Aim: The current review investigates the impacts of paramedic work on the family system. Paramedics are taking time off or leaving through stress, and career decisions could be influenced by this perceived impact. Method: A systematic literature review was conducted and the literature critiqued. Two themes were identified: emotional labour and work-family fit. Results: Paramedics rely on families for emotional support, putting them at risk of vicarious trauma. The historical male coping culture of paramedic practice deters processing at work, detrimentally carrying this processing into the home environment. Additionally, several shift characteristics contribute to work-family conflict, child-rearing conflict and difficulties maintaining a social life. Conclusions: Key organisational culture change is needed from denigrating staff for showing emotions and struggling to find work-life balance, to one that improves experiences at work and therefore at home as well. Recent movement towards almost equal gender balance may present a particular opportunity to deliver culture change. Further research is required to better understand the impact that shift work has on the family. Abstract published with permission.
    • A national survey of ambulance paramedics on the identification of patients with end of life care needs

      Eaton-Williams, Peter; Barrett, Jack; Mortimer, Craig; Williams, Julia (2020-12-01)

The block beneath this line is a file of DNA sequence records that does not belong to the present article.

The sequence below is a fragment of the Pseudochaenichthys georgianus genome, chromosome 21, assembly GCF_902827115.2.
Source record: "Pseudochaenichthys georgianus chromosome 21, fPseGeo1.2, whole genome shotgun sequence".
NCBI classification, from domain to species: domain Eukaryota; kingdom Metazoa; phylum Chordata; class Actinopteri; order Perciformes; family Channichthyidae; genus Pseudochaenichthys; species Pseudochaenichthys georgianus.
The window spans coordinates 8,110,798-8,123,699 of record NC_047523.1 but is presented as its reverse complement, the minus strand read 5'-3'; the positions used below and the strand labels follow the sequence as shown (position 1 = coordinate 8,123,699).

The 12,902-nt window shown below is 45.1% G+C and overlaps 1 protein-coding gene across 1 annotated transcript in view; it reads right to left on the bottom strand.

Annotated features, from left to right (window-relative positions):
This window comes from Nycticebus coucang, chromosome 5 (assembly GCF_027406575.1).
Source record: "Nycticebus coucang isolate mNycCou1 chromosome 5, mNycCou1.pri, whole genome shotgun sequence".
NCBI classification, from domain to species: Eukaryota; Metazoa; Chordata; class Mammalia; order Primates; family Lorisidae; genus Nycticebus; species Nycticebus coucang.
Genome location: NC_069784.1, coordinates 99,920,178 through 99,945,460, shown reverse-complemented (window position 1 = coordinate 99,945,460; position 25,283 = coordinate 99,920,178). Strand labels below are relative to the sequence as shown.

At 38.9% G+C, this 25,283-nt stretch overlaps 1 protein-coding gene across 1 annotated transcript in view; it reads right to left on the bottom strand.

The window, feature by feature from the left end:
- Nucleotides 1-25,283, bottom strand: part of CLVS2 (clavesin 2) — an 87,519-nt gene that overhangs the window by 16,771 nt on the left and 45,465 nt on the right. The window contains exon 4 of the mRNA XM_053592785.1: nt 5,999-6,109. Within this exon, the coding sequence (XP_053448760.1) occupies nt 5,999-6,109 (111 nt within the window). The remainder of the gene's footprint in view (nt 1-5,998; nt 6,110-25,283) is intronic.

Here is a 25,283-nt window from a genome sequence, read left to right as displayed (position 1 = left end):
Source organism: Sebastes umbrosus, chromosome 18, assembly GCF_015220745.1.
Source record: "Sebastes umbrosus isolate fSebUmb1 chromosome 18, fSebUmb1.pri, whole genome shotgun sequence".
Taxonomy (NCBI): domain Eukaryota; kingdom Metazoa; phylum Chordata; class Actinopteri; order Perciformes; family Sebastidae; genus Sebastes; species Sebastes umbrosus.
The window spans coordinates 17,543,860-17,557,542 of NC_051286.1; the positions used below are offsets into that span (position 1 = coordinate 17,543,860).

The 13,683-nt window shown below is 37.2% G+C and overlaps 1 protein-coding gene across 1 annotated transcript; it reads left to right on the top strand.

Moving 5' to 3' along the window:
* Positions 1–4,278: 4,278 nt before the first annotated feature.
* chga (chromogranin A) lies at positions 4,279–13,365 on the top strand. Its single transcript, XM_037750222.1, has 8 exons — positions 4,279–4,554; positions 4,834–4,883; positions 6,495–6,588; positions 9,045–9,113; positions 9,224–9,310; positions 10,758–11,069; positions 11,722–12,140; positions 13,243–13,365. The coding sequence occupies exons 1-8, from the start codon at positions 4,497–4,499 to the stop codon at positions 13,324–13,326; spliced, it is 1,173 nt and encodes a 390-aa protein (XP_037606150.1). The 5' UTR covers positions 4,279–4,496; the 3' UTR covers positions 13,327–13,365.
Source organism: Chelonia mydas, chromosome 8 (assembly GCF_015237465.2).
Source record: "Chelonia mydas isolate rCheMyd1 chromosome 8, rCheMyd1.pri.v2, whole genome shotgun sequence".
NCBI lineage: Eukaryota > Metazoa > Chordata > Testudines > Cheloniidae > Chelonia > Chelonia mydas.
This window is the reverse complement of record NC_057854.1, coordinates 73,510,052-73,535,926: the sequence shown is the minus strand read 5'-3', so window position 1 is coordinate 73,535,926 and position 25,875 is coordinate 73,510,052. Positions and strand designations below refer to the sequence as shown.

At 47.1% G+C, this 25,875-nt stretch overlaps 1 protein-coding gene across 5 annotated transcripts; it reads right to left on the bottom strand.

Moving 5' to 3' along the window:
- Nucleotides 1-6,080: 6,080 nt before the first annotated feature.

Objectives: Developing the proactive identification of patients with end of life care (EoLC) needs within ambulance paramedic clinical practice may improve access to care for patients not benefitting from EoLC services at present. To inform development of this role, this study aims to assess whether ambulance paramedics currently identify EoLC patients, are aware of identification guidance and believe this role is appropriate for their practice. Methods: Between 4 November 2019 and 5 January 2020, registered paramedics from nine English NHS ambulance service trusts were invited to complete an online questionnaire. The questionnaire initially explored current practice and awareness, employing multiple-choice questions. The Gold Standards Framework Proactive Identification Guidance (GSF PIG) was then presented as an example of EoLC assessment guidance, and further questions, permitting freetext responses, explored attitudes towards performing this role. Results: 1643 questionnaires were analysed. Most participants (79.9%; n = 1313) perceived that they attended a patient who was unrecognised as within the last year of life on at least a monthly basis. Despite 72.0% (n = 1183) of paramedics indicating that they had previously made an EoLC referral to a General Practitioner, only 30.5% (n = 501) were familiar with the GSF PIG and of those only 25.9% (n = 130) had received training in its use. Participants overwhelmingly believed that they could (94.4%; n = 1551) and should (97.0%; n = 1594) perform this role, yet current barriers were identified as the inaccessibility of a patient’s medical records, inadequate EoLC education and communication difficulties. Consequently, facilitators to performing this role were identified as the provision of training in EoLC assessment guidance and establishing accessible, responsive EoLC referral pathways. Abstract published with permission.